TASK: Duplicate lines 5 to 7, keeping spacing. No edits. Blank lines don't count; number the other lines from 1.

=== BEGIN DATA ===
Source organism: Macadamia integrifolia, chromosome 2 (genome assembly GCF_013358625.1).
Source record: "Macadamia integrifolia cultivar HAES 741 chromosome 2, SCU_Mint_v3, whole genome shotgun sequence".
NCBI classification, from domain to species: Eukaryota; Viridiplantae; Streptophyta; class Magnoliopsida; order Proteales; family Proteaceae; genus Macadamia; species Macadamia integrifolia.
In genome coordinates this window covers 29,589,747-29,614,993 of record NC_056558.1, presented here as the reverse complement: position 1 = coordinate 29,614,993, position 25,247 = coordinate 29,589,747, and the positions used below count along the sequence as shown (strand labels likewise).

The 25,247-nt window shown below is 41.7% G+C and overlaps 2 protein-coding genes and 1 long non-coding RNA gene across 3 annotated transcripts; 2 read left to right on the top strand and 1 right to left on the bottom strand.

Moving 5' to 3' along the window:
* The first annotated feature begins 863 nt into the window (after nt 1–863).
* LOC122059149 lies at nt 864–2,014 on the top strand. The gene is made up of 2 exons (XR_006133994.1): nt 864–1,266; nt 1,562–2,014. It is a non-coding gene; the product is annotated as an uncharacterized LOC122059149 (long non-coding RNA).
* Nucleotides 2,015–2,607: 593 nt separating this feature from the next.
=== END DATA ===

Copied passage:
The 25,247-nt window shown below is 41.7% G+C and overlaps 2 protein-coding genes and 1 long non-coding RNA gene across 3 annotated transcripts; 2 read left to right on the top strand and 1 right to left on the bottom strand.

Moving 5' to 3' along the window:
* The first annotated feature begins 863 nt into the window (after nt 1–863).